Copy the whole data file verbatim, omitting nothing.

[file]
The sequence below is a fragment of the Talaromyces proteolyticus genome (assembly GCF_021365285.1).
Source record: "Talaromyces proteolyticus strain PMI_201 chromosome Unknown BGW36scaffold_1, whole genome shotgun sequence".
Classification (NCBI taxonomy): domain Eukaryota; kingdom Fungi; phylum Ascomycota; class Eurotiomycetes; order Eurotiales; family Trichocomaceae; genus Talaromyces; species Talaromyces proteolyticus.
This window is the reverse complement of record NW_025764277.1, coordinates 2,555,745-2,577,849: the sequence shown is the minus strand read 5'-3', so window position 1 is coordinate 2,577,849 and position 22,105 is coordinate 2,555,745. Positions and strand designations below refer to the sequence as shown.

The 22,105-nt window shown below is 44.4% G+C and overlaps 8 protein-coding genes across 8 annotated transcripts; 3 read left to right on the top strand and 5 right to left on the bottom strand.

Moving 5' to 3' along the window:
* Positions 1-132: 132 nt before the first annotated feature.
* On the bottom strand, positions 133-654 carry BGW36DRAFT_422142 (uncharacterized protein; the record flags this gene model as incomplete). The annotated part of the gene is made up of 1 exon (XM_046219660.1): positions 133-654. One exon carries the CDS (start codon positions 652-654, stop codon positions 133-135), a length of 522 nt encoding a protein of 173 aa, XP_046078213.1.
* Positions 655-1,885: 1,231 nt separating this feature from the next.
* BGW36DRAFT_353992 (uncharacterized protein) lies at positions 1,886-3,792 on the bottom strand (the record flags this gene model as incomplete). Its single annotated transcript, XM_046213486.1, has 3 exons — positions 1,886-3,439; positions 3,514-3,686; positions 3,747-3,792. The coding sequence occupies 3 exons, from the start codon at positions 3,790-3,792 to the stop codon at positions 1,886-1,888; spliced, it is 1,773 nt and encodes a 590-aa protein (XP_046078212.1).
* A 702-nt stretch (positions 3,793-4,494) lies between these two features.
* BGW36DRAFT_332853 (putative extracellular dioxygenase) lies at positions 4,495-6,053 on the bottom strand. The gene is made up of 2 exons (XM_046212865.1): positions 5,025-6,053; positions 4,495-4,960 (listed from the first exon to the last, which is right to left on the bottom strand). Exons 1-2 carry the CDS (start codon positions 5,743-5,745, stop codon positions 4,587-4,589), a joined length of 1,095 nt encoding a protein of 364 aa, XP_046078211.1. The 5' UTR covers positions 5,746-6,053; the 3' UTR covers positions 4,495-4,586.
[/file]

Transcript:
The sequence below is a fragment of the Talaromyces proteolyticus genome (assembly GCF_021365285.1).
Source record: "Talaromyces proteolyticus strain PMI_201 chromosome Unknown BGW36scaffold_1, whole genome shotgun sequence".
Classification (NCBI taxonomy): domain Eukaryota; kingdom Fungi; phylum Ascomycota; class Eurotiomycetes; order Eurotiales; family Trichocomaceae; genus Talaromyces; species Talaromyces proteolyticus.
This window is the reverse complement of record NW_025764277.1, coordinates 2,555,745-2,577,849: the sequence shown is the minus strand read 5'-3', so window position 1 is coordinate 2,577,849 and position 22,105 is coordinate 2,555,745. Positions and strand designations below refer to the sequence as shown.

The 22,105-nt window shown below is 44.4% G+C and overlaps 8 protein-coding genes across 8 annotated transcripts; 3 read left to right on the top strand and 5 right to left on the bottom strand.

Moving 5' to 3' along the window:
* Positions 1-132: 132 nt before the first annotated feature.
* On the bottom strand, positions 133-654 carry BGW36DRAFT_422142 (uncharacterized protein; the record flags this gene model as incomplete). The annotated part of the gene is made up of 1 exon (XM_046219660.1): positions 133-654. One exon carries the CDS (start codon positions 652-654, stop codon positions 133-135), a length of 522 nt encoding a protein of 173 aa, XP_046078213.1.
* Positions 655-1,885: 1,231 nt separating this feature from the next.
* BGW36DRAFT_353992 (uncharacterized protein) lies at positions 1,886-3,792 on the bottom strand (the record flags this gene model as incomplete). Its single annotated transcript, XM_046213486.1, has 3 exons — positions 1,886-3,439; positions 3,514-3,686; positions 3,747-3,792. The coding sequence occupies 3 exons, from the start codon at positions 3,790-3,792 to the stop codon at positions 1,886-1,888; spliced, it is 1,773 nt and encodes a 590-aa protein (XP_046078212.1).
* A 702-nt stretch (positions 3,793-4,494) lies between these two features.
* BGW36DRAFT_332853 (putative extracellular dioxygenase) lies at positions 4,495-6,053 on the bottom strand. The gene is made up of 2 exons (XM_046212865.1): positions 5,025-6,053; positions 4,495-4,960 (listed from the first exon to the last, which is right to left on the bottom strand). Exons 1-2 carry the CDS (start codon positions 5,743-5,745, stop codon positions 4,587-4,589), a joined length of 1,095 nt encoding a protein of 364 aa, XP_046078211.1. The 5' UTR covers positions 5,746-6,053; the 3' UTR covers positions 4,495-4,586.